Glow-in-the-Dark Bait: LSU’s Answer to the Million Hog Menace!

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feral Hog bait

The AgCenter & Department of Chemistry at Louisiana State University have achieved a significant milestone by patenting a bait designed to combat the burgeoning population of feral hogs. With their rapid reproductive rates, these feral hogs have posed a persistent challenge, inflicting millions in damages to Louisiana’s agricultural fields. Over the past decades, Louisiana has seen its feral hog population double, now estimated to hover around 1 million. These wild hogs, notorious for their destructive tendencies, roam in packs and tirelessly root up fields in their quest for food. The economic toll is profound, with damages in Louisiana alone estimated at $91 million annually.

The bait, which has been under development for several years, intriguingly employs sodium nitrate as its primary ingredient. Shaped reminiscently of gummy bears, it carries a fishy flavour and even possesses the ability to glow under backlights, facilitating the location of any remnants. Within just three hours of consumption, hogs that partake of this bait exhibit lethargy and ultimately succumb. Glen Gentry, one of the patented inventors and an esteemed animal scientist at the LSU AgCenter, emphasized the potency of sodium nitrate. While lethal to swine, it degrades into compounds that are benign over time.

The journey to perfecting the bait was not without its challenges. It demanded multiple iterations to strike a balance between efficacy and palatability. Dehydrated fish emerged as the ingredient that finally enticed the hogs. The bait’s gummy-like consistency is strategic, ensuring it remains whole when bitten, thus minimizing leftovers and protecting other species.

Before this innovative bait graces the public, it must first undergo rigorous field trials to ascertain its shelf life and secure the nod from the EPA. The patent credits other inventors, including John, an LSU chemistry professor, and Baylen Thompson, a former graduate student mentored by Pojman. The bait’s inception is hailed as a monumental stride in addressing the “pigdemic” that has beleaguered the region.

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Its minimal environmental footprint coupled with its safety for non-target species renders the bait a beacon of hope. Its rubbery texture and inherent fluorescence, shining brightly under a blacklight, ensure easy detection and retrieval of any pieces left behind. The current research thrust is centered on refining bait delivery methods, exploring avenues like burying the bait or leveraging cellphones for remote dispersal. The project owes its momentum to various stakeholders, including research institutes and boards, who have generously funded its research and development.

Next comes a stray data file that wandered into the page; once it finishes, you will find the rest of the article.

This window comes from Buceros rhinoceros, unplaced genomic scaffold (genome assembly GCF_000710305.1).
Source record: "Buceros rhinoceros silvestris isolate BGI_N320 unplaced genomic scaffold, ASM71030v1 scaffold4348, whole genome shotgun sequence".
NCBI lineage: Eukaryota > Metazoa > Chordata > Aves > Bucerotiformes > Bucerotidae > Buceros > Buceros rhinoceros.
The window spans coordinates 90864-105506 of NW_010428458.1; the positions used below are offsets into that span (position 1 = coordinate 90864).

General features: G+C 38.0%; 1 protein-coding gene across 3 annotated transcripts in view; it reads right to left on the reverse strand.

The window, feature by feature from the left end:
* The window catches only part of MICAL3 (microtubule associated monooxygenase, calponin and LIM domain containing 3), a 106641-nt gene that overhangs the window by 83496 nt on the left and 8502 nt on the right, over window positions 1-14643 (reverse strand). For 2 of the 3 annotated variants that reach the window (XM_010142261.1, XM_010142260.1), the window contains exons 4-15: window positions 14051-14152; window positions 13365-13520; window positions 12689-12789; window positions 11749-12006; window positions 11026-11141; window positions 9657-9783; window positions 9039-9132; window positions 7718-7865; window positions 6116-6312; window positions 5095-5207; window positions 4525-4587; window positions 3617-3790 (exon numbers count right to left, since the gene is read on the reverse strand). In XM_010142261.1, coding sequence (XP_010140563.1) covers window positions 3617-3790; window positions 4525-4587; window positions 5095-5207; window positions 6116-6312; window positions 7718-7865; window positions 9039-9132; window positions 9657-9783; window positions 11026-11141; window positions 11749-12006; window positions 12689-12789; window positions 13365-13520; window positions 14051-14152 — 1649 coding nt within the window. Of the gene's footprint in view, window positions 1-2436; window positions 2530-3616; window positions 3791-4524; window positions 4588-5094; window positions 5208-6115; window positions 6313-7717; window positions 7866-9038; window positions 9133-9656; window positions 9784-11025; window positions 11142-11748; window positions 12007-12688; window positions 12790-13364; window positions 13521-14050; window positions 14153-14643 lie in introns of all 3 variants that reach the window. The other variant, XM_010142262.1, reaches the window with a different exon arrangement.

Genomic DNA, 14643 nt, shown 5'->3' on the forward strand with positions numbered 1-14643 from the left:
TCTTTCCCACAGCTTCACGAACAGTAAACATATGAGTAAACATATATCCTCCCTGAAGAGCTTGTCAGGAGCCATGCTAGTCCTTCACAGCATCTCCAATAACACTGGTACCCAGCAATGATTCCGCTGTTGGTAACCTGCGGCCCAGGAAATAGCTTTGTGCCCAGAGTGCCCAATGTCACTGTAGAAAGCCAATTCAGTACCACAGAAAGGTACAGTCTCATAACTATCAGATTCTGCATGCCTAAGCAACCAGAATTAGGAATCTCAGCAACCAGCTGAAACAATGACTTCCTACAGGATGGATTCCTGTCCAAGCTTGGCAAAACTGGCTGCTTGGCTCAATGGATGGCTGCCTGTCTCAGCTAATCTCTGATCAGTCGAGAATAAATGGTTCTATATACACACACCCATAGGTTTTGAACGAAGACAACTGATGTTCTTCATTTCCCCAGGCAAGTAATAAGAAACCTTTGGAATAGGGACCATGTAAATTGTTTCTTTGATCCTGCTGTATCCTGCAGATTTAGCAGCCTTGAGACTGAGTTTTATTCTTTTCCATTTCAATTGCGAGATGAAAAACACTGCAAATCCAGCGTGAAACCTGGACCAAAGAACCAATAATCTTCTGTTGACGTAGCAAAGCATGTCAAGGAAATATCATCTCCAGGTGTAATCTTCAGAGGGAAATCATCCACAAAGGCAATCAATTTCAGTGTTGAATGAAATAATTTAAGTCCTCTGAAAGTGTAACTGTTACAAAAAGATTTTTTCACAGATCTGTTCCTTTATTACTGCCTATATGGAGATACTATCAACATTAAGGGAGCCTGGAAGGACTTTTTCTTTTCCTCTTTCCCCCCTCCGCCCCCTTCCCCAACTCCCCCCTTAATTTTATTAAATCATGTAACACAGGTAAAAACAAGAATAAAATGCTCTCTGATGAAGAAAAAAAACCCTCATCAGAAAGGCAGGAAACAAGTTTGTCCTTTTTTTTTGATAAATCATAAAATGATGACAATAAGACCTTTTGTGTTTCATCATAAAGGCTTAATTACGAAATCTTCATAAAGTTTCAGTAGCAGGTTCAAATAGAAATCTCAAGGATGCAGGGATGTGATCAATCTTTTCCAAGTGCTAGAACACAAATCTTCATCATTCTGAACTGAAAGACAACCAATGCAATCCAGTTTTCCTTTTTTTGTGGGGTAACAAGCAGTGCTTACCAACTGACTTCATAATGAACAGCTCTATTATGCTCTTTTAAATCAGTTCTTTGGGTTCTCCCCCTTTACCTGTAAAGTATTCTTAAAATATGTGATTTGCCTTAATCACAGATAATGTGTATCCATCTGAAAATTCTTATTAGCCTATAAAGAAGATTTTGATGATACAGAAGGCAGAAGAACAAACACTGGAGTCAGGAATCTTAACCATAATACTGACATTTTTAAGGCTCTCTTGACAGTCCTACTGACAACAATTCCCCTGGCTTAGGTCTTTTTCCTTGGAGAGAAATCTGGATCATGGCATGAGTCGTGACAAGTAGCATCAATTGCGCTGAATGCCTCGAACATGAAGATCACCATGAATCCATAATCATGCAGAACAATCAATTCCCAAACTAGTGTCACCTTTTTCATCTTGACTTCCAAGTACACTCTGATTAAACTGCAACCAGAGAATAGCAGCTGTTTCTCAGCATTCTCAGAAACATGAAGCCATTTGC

To put things in perspective, the sheer number of wild hogs in Louisiana is staggering, equivalent to filling ten Tiger Stadiums. These hogs, not confined to rural landscapes, are making inroads into urban territories, lured by their insatiable hunger. Jim LaCour, the State’s wildlife veterinarian, underscored the increasing adaptability of these hogs, pointing to their frequent sightings in towns and their penchant for garbage dumps.

Their reproductive efficiency is unparalleled, with their numbers surging faster than any other large mammal globally. A 2022 study from the AgCenter elucidated the economic ramifications, revealing an annual damage of $91.1 million, with a significant two-thirds attributed to crop losses. The bait’s development is perceived as a glimmer of hope in this escalating crisis, with the team actively scouting for apt locations and funding for subsequent trials. The term “pigdemic” aptly encapsulates the magnitude and gravity of the predicament, underscoring the pressing need for efficacious solutions. As the bait inches closer to its public debut, it embodies the promise of a paradigm shift in the combat against the feral hog menace, epitomizing a harmonious blend of effectiveness, safety, and environmental stewardship.

Govind Tekale

Govind is a retired teacher, but he always had a passion for current affairs and general knowledge. With a history of love/addiction for reading, Govind has switched to writing as a way to express his ideas and share essential information.

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